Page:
Senator Conway also talked about Shannon Airport. I agree with the Senator. I commend the members from the counties of Tipperary and Clare, and Limerick city and county. Shannon Airport is obviously the cornerstone to the recovery of the economy in that area. It is wholly dependent on making sure we have the routes and the traffic in and out of that airport. The development body will be incredibly important to that. I acknowledge the Senator's request for that debate.
Senator Conway and others requested a debate on special education. The Minister was here some weeks ago but we have travelled a bit of a journey since then. We might request another debate going back, to make sure all of our children who have additional needs and requirements are looked after over the coming weeks.
Senator Sherlock seconded Senator Wall's amendment to the Order of Business. I am very happy to accept that amendment and to add the Bill to the Order Paper. I do not believe we should downplay illegal dumping. People may think it is a niche area but in rural Ireland in particular, and in some of our urban towns, it is an absolute scourge. We are all on Facebook and we are all part of social media groups where we can see that Irish people are driven insane by the ignorance, rudeness and callousness of some of our citizens who think nothing of dumping their own rubbish at a bin in the middle of the city, town or village where they live.It is the same for those who drive into our countryside to dump stuff in our hedges and along our roads. It is absolutely disgusting behaviour. The biggest issue facing us is that we need to tackle this through a war on litter. If we continue to tackle it in the way we have, we will still be talking about it in five or ten years' time. Our local authorities need to be given far greater resources and our fines and naming and shaming need to increase. If we do not up our game and hit people where it hurts, we will still be talking about this issue in the future. The CCTV element of the Senator's Bill will help highlight who is doing this, allowing us to make further progress, so I am happy to accept the amendment. The Minister for Tourism, Culture, Arts, Gaeltacht, Sport and Media is due to come before us in a number of weeks but she is due to talk to us about tourism so I am not sure we can discuss the Bill. I will request a debate on that particular topic for the Senator. That is no problem.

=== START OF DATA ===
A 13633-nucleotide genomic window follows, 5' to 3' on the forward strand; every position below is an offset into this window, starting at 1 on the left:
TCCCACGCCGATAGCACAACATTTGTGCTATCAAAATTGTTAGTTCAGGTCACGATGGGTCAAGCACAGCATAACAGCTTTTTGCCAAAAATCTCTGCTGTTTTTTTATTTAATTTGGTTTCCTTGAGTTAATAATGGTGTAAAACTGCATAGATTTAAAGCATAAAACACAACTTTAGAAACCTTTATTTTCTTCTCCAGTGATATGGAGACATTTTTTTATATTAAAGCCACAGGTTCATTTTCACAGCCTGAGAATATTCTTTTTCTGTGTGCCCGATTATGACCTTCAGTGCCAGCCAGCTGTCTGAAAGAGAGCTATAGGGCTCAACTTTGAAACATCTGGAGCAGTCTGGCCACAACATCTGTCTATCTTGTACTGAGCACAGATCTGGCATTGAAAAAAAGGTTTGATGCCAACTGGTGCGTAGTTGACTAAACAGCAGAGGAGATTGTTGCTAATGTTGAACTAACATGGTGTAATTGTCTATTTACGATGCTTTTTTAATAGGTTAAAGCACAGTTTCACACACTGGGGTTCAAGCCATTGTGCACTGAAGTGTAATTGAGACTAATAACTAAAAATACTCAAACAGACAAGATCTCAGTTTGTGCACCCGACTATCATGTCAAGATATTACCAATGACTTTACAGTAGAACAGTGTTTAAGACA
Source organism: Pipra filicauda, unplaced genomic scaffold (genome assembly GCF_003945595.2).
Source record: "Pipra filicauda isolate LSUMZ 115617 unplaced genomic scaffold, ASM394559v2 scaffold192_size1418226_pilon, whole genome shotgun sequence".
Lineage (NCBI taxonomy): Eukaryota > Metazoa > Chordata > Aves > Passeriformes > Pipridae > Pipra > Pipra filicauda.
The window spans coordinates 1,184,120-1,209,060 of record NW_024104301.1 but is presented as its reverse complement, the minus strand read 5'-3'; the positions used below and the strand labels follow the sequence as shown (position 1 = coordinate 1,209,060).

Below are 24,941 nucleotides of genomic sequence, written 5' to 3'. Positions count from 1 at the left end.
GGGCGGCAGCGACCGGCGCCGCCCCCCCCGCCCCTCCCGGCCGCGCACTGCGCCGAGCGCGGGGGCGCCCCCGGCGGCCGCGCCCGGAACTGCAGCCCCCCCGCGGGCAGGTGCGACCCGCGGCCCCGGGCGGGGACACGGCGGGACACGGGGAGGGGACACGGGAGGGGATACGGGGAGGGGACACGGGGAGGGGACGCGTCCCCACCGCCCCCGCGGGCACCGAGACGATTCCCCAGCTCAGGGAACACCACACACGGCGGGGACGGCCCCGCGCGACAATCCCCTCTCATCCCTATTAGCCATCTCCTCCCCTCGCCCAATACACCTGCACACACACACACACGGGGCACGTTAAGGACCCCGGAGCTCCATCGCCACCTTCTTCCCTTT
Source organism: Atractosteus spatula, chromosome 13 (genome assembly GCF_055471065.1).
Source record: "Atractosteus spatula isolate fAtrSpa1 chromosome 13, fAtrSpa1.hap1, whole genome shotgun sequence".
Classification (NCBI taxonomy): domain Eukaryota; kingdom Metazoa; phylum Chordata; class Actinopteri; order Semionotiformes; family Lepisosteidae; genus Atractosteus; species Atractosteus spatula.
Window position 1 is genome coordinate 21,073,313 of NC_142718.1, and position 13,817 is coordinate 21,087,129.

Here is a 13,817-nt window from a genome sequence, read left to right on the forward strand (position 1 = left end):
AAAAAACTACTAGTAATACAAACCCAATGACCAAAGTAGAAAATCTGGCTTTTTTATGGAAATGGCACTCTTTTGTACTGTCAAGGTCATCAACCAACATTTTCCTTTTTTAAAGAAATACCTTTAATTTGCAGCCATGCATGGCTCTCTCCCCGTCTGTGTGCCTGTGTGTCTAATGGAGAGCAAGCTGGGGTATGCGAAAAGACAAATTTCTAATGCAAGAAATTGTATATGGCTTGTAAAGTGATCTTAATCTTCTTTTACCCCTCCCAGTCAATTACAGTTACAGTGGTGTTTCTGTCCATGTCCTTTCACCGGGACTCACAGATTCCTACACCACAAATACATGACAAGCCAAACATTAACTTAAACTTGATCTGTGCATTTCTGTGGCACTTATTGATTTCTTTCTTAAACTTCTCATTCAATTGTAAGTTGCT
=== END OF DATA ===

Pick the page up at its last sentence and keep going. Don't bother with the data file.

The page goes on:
Senator Lombard talked about beef prices. The mantra for our farmers has always been that anybody producing a good product should be given a good price for it yet we find ourselves continuously talking about beef, milk and lamb. The legislation on an ombudsman will be very welcome. I will find out when it is due before the House. If it is not relatively soon, I will ask the Minister for Agriculture, Food and the Marine to the House for a debate about his plans for the sector.
Senator Ardagh talked about Ulster Bank but also about the drugs payment scheme and the small number of women who are affected by morning sickness for lengthy periods of their pregnancy. It is a false economy not to include this medication in the drugs payment scheme because those women who cannot get the drugs end up in hospital where they probably cost the State a greater amount of money than they would have if they had the drugs. I am happy to raise the matter with the Minister.